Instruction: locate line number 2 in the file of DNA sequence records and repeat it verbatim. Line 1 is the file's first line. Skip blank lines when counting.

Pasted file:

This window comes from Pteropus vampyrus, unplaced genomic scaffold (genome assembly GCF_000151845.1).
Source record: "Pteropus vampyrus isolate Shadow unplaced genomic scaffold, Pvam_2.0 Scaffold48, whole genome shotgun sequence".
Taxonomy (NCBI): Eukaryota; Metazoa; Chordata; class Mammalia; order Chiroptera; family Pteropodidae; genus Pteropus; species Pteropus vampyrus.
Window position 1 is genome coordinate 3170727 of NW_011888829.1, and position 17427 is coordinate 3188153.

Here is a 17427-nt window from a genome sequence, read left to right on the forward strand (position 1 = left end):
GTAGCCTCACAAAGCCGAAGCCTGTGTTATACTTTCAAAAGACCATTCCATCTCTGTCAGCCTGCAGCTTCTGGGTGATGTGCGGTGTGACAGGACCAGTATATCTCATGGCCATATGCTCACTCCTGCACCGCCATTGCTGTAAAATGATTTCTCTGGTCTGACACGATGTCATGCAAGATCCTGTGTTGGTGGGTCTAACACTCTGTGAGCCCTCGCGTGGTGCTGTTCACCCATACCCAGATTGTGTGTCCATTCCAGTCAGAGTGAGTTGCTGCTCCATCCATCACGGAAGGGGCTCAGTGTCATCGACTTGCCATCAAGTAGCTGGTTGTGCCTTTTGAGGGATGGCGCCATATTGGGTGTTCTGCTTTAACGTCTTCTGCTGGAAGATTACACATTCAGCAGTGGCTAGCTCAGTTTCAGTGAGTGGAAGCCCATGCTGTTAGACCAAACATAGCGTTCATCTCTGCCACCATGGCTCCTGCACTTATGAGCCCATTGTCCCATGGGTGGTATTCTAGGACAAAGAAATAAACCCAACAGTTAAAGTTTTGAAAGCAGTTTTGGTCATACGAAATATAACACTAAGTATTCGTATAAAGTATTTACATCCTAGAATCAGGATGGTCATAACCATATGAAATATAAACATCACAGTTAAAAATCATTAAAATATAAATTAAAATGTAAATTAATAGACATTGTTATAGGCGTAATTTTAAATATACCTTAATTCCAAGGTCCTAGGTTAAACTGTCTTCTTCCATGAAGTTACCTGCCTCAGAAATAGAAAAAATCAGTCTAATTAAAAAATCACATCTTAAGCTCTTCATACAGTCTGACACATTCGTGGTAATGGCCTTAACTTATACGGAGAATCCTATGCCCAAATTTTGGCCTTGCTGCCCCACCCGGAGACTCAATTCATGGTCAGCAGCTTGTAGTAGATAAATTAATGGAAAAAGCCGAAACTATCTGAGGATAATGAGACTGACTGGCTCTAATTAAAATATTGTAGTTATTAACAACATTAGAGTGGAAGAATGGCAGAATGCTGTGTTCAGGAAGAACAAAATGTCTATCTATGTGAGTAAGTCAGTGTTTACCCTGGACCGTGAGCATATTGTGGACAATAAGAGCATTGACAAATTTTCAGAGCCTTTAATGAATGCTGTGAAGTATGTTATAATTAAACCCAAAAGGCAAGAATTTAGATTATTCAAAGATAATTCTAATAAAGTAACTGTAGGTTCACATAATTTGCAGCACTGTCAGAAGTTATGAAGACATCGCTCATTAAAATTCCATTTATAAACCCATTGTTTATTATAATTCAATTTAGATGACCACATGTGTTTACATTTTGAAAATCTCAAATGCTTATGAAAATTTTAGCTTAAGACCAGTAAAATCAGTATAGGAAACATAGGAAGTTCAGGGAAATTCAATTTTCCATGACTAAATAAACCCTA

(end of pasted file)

Source record: "Pteropus vampyrus isolate Shadow unplaced genomic scaffold, Pvam_2.0 Scaffold48, whole genome shotgun sequence".